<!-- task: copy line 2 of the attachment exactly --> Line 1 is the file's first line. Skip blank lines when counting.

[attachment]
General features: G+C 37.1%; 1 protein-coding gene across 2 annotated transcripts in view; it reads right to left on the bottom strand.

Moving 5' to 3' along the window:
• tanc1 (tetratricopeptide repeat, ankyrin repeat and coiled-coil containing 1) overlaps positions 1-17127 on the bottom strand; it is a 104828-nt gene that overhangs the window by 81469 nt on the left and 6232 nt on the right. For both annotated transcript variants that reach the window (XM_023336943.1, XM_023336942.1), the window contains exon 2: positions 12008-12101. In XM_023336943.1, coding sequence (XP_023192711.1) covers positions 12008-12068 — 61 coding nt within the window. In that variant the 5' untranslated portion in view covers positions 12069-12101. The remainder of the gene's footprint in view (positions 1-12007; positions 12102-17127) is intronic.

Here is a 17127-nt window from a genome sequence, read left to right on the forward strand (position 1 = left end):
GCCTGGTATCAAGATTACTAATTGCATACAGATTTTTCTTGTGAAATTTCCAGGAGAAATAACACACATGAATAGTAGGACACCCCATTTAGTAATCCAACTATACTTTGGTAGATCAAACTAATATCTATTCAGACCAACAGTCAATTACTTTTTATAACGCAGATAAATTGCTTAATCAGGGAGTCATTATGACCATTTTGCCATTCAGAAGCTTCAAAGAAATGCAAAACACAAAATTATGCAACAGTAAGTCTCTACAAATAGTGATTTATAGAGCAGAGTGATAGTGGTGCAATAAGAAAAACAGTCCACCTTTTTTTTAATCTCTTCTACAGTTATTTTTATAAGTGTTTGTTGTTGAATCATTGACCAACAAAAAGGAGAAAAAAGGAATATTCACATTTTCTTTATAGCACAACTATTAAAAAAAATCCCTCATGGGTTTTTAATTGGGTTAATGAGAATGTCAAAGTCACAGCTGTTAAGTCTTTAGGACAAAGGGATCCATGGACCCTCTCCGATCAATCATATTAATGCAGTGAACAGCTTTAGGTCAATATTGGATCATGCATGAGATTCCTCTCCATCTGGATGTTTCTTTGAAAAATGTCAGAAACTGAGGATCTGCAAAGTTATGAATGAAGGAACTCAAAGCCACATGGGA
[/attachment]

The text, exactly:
Moving 5' to 3' along the window: